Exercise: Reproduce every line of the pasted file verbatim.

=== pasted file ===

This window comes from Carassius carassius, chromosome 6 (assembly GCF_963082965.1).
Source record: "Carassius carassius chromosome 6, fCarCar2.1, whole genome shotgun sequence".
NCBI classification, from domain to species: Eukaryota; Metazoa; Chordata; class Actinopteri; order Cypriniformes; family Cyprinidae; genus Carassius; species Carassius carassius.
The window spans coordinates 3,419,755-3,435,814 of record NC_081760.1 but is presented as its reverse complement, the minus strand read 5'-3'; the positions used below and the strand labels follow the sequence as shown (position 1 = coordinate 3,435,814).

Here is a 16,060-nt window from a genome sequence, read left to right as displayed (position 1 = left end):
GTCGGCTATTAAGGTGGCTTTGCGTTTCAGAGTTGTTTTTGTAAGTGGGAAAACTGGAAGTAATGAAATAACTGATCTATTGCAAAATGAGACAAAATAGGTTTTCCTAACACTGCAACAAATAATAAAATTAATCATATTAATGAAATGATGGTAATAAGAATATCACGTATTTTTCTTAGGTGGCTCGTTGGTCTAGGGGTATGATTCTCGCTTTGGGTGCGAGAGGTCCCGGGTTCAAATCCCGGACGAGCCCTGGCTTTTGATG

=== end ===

This window comes from Carassius carassius, chromosome 6 (assembly GCF_963082965.1).
Source record: "Carassius carassius chromosome 6, fCarCar2.1, whole genome shotgun sequence".
NCBI classification, from domain to species: Eukaryota; Metazoa; Chordata; class Actinopteri; order Cypriniformes; family Cyprinidae; genus Carassius; species Carassius carassius.
The window spans coordinates 3,419,755-3,435,814 of record NC_081760.1 but is presented as its reverse complement, the minus strand read 5'-3'; the positions used below and the strand labels follow the sequence as shown (position 1 = coordinate 3,435,814).

Here is a 16,060-nt window from a genome sequence, read left to right as displayed (position 1 = left end):
GTCGGCTATTAAGGTGGCTTTGCGTTTCAGAGTTGTTTTTGTAAGTGGGAAAACTGGAAGTAATGAAATAACTGATCTATTGCAAAATGAGACAAAATAGGTTTTCCTAACACTGCAACAAATAATAAAATTAATCATATTAATGAAATGATGGTAATAAGAATATCACGTATTTTTCTTAGGTGGCTCGTTGGTCTAGGGGTATGATTCTCGCTTTGGGTGCGAGAGGTCCCGGGTTCAAATCCCGGACGAGCCCTGGCTTTTGATG